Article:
OSHA keeps records not only of the most frequently cited standards overall but also within particular industries. An analysis of the most recent statistics from OSHA revealed the top standards cited in the fiscal year 2021 for the construction industry. Here are some of the sector’s most common (and expensive) violations from this past year as well as best practices for preventing related health and safety concerns at your construction site:
- General duty clause (5A0001)—This standard, which had an average cost per violation (ACV) totaling $7,942.24 and was cited 108 times this past year, requires employers to provide a safe work environment. It is often used when a hazard is not already covered by an existing standard. As such, it’s possible that this standard may have been cited for hazards related to COVID-19. Considering the ongoing pandemic, it’s crucial to continue prioritizing proper COVID-19 prevention measures at your worksite.
- Requirements for protective systems (29 CFR 1926.652)—This standard, which had an ACV totaling $6,733.30 and was cited 400 times this past year, refers to trench safety. Trenches at your construction site that are more than 5 feet deep and not made entirely of solid rock must implement one of the following protective systems to prevent cave-ins:
- Sloping—This process reduces the risk of cave-ins by sloping the soil of the trench back from the trench bottom. Slope angles will vary depending on the type of soil around the trench.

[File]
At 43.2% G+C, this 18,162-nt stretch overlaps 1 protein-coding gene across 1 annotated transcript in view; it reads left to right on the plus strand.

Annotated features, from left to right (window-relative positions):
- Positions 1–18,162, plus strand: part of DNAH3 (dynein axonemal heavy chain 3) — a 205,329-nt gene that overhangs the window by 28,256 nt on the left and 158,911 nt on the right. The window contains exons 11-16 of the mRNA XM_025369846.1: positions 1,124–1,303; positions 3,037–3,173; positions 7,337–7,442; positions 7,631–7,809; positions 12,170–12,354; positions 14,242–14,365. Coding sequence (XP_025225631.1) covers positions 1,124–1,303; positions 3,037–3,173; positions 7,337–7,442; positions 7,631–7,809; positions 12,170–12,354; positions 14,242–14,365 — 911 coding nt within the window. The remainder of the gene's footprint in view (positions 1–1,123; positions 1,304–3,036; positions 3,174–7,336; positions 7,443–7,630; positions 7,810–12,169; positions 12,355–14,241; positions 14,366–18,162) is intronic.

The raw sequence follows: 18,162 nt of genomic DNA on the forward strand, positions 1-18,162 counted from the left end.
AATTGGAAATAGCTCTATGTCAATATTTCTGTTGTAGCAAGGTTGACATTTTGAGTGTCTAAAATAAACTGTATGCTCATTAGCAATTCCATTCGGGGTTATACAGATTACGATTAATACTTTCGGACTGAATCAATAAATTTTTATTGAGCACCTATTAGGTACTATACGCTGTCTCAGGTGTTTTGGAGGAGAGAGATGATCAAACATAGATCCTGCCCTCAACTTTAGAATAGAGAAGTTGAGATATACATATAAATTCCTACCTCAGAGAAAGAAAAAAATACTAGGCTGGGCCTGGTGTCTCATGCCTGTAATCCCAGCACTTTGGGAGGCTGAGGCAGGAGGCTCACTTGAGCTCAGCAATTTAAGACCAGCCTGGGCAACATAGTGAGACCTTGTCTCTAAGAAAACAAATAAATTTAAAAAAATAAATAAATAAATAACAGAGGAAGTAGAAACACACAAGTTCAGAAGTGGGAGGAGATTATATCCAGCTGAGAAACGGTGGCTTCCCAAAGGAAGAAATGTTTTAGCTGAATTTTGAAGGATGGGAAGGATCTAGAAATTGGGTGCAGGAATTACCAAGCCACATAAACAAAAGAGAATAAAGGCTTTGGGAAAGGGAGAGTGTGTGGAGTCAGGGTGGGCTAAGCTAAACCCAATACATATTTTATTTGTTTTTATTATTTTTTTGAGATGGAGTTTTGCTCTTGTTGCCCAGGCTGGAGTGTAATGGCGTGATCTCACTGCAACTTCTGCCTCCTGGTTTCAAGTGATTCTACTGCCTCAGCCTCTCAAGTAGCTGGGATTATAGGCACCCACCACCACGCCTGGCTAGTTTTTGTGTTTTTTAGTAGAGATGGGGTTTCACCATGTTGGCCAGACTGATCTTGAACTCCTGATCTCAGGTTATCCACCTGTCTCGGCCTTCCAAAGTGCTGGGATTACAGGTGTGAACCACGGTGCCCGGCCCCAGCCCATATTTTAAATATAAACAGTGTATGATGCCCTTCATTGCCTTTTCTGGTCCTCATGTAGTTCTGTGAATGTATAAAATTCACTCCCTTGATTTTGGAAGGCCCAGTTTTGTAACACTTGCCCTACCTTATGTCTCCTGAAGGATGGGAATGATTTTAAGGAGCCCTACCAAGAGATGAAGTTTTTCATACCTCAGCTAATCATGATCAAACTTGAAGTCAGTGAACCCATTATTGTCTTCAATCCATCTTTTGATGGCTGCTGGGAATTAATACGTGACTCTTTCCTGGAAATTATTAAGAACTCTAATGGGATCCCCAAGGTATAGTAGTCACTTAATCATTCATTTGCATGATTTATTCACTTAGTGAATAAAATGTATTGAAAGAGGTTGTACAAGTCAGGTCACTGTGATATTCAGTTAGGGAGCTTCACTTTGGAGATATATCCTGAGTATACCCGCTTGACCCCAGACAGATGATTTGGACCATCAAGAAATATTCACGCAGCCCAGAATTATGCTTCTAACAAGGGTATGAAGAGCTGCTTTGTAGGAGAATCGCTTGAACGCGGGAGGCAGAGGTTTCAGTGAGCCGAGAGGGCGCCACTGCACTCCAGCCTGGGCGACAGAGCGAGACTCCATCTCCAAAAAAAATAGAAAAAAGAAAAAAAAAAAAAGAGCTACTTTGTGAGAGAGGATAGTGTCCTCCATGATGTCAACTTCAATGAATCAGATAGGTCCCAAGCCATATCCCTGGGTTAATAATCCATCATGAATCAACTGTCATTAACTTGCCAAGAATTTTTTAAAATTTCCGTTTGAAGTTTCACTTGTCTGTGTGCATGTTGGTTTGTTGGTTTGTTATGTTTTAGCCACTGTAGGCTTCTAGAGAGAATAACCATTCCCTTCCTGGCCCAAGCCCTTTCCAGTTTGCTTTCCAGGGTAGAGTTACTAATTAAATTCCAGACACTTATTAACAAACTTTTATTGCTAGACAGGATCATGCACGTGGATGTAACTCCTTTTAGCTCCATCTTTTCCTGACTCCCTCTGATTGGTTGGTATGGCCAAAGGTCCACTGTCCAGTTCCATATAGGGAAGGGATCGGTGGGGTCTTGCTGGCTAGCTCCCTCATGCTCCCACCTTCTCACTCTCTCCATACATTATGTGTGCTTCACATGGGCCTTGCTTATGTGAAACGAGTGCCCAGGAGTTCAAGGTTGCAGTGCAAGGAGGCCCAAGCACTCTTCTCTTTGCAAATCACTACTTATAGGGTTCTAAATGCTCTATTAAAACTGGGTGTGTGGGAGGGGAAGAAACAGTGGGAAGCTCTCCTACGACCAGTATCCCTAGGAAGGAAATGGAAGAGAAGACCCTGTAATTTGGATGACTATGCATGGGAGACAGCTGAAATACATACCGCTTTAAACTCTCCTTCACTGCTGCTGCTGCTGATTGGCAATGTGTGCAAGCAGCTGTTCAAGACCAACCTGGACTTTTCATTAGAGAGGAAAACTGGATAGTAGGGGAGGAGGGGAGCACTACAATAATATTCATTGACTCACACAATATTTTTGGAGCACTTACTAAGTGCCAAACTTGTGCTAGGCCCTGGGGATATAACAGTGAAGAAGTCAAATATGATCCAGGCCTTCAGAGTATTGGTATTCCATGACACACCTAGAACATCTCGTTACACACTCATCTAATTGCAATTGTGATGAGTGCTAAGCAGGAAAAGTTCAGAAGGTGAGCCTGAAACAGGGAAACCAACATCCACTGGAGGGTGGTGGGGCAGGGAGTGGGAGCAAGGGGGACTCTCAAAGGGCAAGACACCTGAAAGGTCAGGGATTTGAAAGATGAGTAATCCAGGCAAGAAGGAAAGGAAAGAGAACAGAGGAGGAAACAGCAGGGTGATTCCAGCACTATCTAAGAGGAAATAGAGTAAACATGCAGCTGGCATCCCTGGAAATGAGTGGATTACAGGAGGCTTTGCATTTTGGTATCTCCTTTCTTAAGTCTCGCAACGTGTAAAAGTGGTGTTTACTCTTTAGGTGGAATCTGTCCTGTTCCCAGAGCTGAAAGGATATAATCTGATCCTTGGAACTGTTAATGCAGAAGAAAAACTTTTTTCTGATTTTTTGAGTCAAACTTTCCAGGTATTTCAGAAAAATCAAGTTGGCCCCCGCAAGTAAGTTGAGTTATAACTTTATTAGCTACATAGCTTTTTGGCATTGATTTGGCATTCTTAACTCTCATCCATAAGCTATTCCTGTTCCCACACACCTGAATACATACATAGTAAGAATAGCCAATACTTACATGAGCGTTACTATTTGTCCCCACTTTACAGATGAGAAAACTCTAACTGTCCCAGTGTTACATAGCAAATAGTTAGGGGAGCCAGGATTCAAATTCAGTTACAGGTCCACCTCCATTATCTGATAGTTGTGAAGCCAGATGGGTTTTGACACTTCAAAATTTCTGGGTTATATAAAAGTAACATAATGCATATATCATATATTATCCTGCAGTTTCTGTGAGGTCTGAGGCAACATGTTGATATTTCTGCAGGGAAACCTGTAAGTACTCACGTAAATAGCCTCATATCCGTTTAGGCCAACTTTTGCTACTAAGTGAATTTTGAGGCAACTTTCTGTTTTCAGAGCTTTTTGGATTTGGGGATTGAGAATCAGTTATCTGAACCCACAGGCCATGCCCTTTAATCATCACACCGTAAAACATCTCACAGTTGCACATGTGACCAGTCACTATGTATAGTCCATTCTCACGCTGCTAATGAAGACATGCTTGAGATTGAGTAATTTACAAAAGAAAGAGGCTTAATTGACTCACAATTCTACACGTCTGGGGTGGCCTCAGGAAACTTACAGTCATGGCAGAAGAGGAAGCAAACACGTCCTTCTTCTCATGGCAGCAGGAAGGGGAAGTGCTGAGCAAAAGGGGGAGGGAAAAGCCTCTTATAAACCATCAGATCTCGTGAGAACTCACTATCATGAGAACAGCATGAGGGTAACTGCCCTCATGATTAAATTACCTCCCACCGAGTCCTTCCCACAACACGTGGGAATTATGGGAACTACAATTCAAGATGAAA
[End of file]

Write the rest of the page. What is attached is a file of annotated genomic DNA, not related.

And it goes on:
- Shoring—This process involves installing aluminum, hydraulic or other supports to prevent soil movement and cave-ins. Shoring systems typically consist of posts, wales, struts and sheeting.
- Shielding—This process refers to the use of trench boxes or other types of supports to avoid soil cave-ins. These shields and supports are typically designed or approved by a registered professional.
- Safety training and education (29 CFR 1926.21)—This standard, which had an ACV totaling $6,036.58 and was cited 352 times this past year, requires employers to establish employee education programs to help their workers prevent unsafe conditions. That being said, make sure to have your employees participate in routine safety training related to key job site hazards.
- Duty to have fall protection (29 CFR 1926.501)—This standard had an ACV totaling $5,263.54 and was cited 5,162 times this past year (making it the most frequently cited standard). It refers to identifying fall hazards and providing protections from them when needed. With this in mind, be sure to provide several forms of fall protection for your employees—including guardrails, safety nets, fall arrest systems and protective equipment—whenever they must work at heights of 6 feet or more.
Don’t let your organization suffer the costly consequences of an OSHA violation. Contact us today for additional, industry-specific guidance on OSHA compliance and keeping your workforce safe.
Source – Zywave, Inc.